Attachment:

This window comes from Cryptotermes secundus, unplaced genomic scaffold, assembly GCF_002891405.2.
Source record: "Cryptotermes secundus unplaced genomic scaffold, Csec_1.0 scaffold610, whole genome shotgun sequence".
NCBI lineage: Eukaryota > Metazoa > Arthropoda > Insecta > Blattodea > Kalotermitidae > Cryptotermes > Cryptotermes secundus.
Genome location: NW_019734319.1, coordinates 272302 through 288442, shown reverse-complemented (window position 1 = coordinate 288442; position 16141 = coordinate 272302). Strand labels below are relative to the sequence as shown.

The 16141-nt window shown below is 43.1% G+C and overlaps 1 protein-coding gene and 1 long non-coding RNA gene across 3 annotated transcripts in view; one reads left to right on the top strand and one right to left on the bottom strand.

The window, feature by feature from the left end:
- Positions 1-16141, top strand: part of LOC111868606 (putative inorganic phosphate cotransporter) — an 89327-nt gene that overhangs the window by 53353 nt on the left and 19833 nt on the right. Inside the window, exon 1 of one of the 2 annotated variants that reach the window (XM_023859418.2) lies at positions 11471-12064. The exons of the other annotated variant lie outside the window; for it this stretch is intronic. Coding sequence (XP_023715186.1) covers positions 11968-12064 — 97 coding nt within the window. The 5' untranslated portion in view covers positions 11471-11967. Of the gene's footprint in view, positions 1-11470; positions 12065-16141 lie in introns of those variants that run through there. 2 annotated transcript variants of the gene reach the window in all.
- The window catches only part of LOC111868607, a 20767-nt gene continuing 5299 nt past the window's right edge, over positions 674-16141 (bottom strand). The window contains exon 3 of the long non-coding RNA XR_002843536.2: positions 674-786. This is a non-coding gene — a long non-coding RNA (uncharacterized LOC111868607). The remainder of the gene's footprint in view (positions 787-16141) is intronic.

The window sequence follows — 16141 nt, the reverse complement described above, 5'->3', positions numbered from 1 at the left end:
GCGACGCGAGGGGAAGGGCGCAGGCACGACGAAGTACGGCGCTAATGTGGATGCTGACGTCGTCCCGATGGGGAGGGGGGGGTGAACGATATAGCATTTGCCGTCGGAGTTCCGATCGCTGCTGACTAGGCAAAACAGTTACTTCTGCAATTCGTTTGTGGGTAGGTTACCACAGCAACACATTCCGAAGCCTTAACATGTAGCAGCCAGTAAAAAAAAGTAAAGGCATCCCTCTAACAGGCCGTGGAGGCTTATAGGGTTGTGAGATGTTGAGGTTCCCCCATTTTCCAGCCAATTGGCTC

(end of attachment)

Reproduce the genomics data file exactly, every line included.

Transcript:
This window comes from Cryptotermes secundus, unplaced genomic scaffold, assembly GCF_002891405.2.
Source record: "Cryptotermes secundus unplaced genomic scaffold, Csec_1.0 scaffold610, whole genome shotgun sequence".
NCBI lineage: Eukaryota > Metazoa > Arthropoda > Insecta > Blattodea > Kalotermitidae > Cryptotermes > Cryptotermes secundus.
Genome location: NW_019734319.1, coordinates 272302 through 288442, shown reverse-complemented (window position 1 = coordinate 288442; position 16141 = coordinate 272302). Strand labels below are relative to the sequence as shown.

The 16141-nt window shown below is 43.1% G+C and overlaps 1 protein-coding gene and 1 long non-coding RNA gene across 3 annotated transcripts in view; one reads left to right on the top strand and one right to left on the bottom strand.

The window, feature by feature from the left end:
- Positions 1-16141, top strand: part of LOC111868606 (putative inorganic phosphate cotransporter) — an 89327-nt gene that overhangs the window by 53353 nt on the left and 19833 nt on the right. Inside the window, exon 1 of one of the 2 annotated variants that reach the window (XM_023859418.2) lies at positions 11471-12064. The exons of the other annotated variant lie outside the window; for it this stretch is intronic. Coding sequence (XP_023715186.1) covers positions 11968-12064 — 97 coding nt within the window. The 5' untranslated portion in view covers positions 11471-11967. Of the gene's footprint in view, positions 1-11470; positions 12065-16141 lie in introns of those variants that run through there. 2 annotated transcript variants of the gene reach the window in all.
- The window catches only part of LOC111868607, a 20767-nt gene continuing 5299 nt past the window's right edge, over positions 674-16141 (bottom strand). The window contains exon 3 of the long non-coding RNA XR_002843536.2: positions 674-786. This is a non-coding gene — a long non-coding RNA (uncharacterized LOC111868607). The remainder of the gene's footprint in view (positions 787-16141) is intronic.

The window sequence follows — 16141 nt, the reverse complement described above, 5'->3', positions numbered from 1 at the left end:
GCGACGCGAGGGGAAGGGCGCAGGCACGACGAAGTACGGCGCTAATGTGGATGCTGACGTCGTCCCGATGGGGAGGGGGGGGTGAACGATATAGCATTTGCCGTCGGAGTTCCGATCGCTGCTGACTAGGCAAAACAGTTACTTCTGCAATTCGTTTGTGGGTAGGTTACCACAGCAACACATTCCGAAGCCTTAACATGTAGCAGCCAGTAAAAAAAAGTAAAGGCATCCCTCTAACAGGCCGTGGAGGCTTATAGGGTTGTGAGATGTTGAGGTTCCCCCATTTTCCAGCCAATTGGCTC